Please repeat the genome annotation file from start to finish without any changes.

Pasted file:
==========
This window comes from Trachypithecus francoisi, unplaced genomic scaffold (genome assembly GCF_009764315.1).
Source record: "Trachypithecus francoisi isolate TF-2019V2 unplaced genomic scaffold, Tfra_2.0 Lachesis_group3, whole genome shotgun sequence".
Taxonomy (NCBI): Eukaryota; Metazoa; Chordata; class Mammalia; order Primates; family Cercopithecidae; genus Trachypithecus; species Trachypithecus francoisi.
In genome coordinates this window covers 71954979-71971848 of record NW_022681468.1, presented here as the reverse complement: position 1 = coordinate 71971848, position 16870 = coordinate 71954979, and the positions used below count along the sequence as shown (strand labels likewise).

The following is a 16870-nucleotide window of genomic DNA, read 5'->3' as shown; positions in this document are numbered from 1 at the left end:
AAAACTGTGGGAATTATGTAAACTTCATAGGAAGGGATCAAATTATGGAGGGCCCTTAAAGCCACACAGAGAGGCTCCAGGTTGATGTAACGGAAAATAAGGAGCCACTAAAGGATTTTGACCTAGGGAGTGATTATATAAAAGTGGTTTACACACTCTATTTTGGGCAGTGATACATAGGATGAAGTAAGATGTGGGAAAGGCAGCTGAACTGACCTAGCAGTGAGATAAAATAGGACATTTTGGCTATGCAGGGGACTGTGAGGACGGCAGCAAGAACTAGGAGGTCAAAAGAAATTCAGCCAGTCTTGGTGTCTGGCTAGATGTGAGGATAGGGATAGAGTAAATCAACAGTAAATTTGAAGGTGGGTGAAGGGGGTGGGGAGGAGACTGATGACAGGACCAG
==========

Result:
This window comes from Trachypithecus francoisi, unplaced genomic scaffold (genome assembly GCF_009764315.1).
Source record: "Trachypithecus francoisi isolate TF-2019V2 unplaced genomic scaffold, Tfra_2.0 Lachesis_group3, whole genome shotgun sequence".
Taxonomy (NCBI): Eukaryota; Metazoa; Chordata; class Mammalia; order Primates; family Cercopithecidae; genus Trachypithecus; species Trachypithecus francoisi.
In genome coordinates this window covers 71954979-71971848 of record NW_022681468.1, presented here as the reverse complement: position 1 = coordinate 71971848, position 16870 = coordinate 71954979, and the positions used below count along the sequence as shown (strand labels likewise).

The following is a 16870-nucleotide window of genomic DNA, read 5'->3' as shown; positions in this document are numbered from 1 at the left end:
AAAACTGTGGGAATTATGTAAACTTCATAGGAAGGGATCAAATTATGGAGGGCCCTTAAAGCCACACAGAGAGGCTCCAGGTTGATGTAACGGAAAATAAGGAGCCACTAAAGGATTTTGACCTAGGGAGTGATTATATAAAAGTGGTTTACACACTCTATTTTGGGCAGTGATACATAGGATGAAGTAAGATGTGGGAAAGGCAGCTGAACTGACCTAGCAGTGAGATAAAATAGGACATTTTGGCTATGCAGGGGACTGTGAGGACGGCAGCAAGAACTAGGAGGTCAAAAGAAATTCAGCCAGTCTTGGTGTCTGGCTAGATGTGAGGATAGGGATAGAGTAAATCAACAGTAAATTTGAAGGTGGGTGAAGGGGGTGGGGAGGAGACTGATGACAGGACCAG